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  1. Free, publicly-accessible full text available October 1, 2024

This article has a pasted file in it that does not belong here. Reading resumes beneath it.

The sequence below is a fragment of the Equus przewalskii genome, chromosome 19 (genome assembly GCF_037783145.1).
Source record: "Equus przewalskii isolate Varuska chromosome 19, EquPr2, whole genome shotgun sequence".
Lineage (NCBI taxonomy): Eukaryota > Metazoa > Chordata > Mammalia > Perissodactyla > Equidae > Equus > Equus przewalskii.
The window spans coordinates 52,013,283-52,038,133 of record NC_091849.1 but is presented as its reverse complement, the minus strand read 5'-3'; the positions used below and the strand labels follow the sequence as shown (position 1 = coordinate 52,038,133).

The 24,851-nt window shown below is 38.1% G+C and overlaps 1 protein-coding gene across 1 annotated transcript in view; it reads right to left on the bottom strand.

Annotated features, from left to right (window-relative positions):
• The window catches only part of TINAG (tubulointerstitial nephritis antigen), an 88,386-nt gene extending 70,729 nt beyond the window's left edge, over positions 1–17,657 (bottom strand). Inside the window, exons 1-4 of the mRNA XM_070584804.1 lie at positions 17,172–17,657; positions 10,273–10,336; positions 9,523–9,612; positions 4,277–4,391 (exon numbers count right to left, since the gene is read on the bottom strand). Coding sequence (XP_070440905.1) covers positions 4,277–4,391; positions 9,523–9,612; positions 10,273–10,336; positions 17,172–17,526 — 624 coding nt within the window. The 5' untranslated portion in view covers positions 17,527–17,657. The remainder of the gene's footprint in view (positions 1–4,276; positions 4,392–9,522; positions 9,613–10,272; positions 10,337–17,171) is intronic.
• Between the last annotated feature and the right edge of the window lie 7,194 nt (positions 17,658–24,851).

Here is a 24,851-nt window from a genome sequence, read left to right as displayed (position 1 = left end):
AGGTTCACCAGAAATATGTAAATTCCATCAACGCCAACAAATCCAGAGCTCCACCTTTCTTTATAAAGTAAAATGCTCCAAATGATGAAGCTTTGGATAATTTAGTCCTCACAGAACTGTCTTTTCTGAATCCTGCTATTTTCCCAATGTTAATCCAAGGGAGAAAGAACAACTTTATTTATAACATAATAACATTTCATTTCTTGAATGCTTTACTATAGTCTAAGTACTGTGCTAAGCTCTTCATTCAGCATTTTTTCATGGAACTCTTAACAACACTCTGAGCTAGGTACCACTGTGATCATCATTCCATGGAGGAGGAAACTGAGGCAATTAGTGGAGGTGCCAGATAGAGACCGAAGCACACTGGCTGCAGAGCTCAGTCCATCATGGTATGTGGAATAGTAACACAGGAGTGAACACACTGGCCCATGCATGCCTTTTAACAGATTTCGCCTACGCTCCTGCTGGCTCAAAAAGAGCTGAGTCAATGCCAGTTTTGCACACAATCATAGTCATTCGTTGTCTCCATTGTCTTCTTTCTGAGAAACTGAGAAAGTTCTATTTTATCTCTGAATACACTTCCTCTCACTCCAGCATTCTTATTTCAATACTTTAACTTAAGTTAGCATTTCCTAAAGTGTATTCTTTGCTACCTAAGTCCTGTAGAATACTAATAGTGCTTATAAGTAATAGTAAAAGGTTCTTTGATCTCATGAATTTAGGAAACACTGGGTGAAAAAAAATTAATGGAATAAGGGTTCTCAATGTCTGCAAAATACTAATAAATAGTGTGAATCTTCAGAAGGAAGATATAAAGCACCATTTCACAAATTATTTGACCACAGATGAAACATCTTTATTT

2. Free, publicly-accessible full text available August 1, 2024